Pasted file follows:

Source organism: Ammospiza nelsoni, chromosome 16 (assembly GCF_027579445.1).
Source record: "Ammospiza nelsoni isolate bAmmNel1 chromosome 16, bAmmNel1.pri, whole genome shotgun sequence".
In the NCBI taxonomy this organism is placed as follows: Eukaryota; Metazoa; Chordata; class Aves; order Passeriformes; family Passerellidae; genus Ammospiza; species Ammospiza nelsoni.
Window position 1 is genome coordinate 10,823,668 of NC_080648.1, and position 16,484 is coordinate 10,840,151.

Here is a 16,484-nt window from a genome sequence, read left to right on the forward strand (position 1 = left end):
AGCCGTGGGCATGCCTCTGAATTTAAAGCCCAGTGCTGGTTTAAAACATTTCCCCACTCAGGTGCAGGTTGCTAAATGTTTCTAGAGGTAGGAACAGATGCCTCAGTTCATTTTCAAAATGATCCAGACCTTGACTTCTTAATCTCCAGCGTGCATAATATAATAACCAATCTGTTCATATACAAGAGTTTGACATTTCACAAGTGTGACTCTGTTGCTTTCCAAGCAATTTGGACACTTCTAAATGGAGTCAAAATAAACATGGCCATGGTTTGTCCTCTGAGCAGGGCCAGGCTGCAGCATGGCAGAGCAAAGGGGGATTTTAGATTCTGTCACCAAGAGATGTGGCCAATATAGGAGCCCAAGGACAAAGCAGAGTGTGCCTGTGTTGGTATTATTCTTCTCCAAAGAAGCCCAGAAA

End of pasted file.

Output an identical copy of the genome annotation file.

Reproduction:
Source organism: Ammospiza nelsoni, chromosome 16 (assembly GCF_027579445.1).
Source record: "Ammospiza nelsoni isolate bAmmNel1 chromosome 16, bAmmNel1.pri, whole genome shotgun sequence".
In the NCBI taxonomy this organism is placed as follows: Eukaryota; Metazoa; Chordata; class Aves; order Passeriformes; family Passerellidae; genus Ammospiza; species Ammospiza nelsoni.
Window position 1 is genome coordinate 10,823,668 of NC_080648.1, and position 16,484 is coordinate 10,840,151.

Here is a 16,484-nt window from a genome sequence, read left to right on the forward strand (position 1 = left end):
AGCCGTGGGCATGCCTCTGAATTTAAAGCCCAGTGCTGGTTTAAAACATTTCCCCACTCAGGTGCAGGTTGCTAAATGTTTCTAGAGGTAGGAACAGATGCCTCAGTTCATTTTCAAAATGATCCAGACCTTGACTTCTTAATCTCCAGCGTGCATAATATAATAACCAATCTGTTCATATACAAGAGTTTGACATTTCACAAGTGTGACTCTGTTGCTTTCCAAGCAATTTGGACACTTCTAAATGGAGTCAAAATAAACATGGCCATGGTTTGTCCTCTGAGCAGGGCCAGGCTGCAGCATGGCAGAGCAAAGGGGGATTTTAGATTCTGTCACCAAGAGATGTGGCCAATATAGGAGCCCAAGGACAAAGCAGAGTGTGCCTGTGTTGGTATTATTCTTCTCCAAAGAAGCCCAGAAA